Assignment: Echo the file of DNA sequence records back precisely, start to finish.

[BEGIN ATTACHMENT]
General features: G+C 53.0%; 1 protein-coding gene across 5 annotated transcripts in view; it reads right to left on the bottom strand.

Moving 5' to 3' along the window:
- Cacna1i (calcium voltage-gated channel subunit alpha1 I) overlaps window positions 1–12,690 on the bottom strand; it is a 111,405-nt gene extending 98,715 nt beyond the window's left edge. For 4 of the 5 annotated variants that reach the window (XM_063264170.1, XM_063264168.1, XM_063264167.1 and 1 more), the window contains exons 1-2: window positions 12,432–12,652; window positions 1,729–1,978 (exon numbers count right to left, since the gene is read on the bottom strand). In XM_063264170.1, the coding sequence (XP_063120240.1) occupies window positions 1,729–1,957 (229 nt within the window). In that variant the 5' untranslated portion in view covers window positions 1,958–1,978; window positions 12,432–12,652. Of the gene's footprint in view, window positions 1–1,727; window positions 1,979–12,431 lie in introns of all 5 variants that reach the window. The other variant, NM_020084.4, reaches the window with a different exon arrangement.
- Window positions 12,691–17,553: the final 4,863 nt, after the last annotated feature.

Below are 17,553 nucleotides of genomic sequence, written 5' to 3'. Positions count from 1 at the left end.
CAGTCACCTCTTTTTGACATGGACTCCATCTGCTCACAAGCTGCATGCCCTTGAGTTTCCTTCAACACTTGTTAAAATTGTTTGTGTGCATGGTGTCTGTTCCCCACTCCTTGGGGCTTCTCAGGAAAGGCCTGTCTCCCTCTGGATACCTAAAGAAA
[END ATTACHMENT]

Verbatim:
General features: G+C 53.0%; 1 protein-coding gene across 5 annotated transcripts in view; it reads right to left on the bottom strand.

Moving 5' to 3' along the window:
- Cacna1i (calcium voltage-gated channel subunit alpha1 I) overlaps window positions 1–12,690 on the bottom strand; it is a 111,405-nt gene extending 98,715 nt beyond the window's left edge. For 4 of the 5 annotated variants that reach the window (XM_063264170.1, XM_063264168.1, XM_063264167.1 and 1 more), the window contains exons 1-2: window positions 12,432–12,652; window positions 1,729–1,978 (exon numbers count right to left, since the gene is read on the bottom strand). In XM_063264170.1, the coding sequence (XP_063120240.1) occupies window positions 1,729–1,957 (229 nt within the window). In that variant the 5' untranslated portion in view covers window positions 1,958–1,978; window positions 12,432–12,652. Of the gene's footprint in view, window positions 1–1,727; window positions 1,979–12,431 lie in introns of all 5 variants that reach the window. The other variant, NM_020084.4, reaches the window with a different exon arrangement.
- Window positions 12,691–17,553: the final 4,863 nt, after the last annotated feature.

Below are 17,553 nucleotides of genomic sequence, written 5' to 3'. Positions count from 1 at the left end.
CAGTCACCTCTTTTTGACATGGACTCCATCTGCTCACAAGCTGCATGCCCTTGAGTTTCCTTCAACACTTGTTAAAATTGTTTGTGTGCATGGTGTCTGTTCCCCACTCCTTGGGGCTTCTCAGGAAAGGCCTGTCTCCCTCTGGATACCTAAAGAAA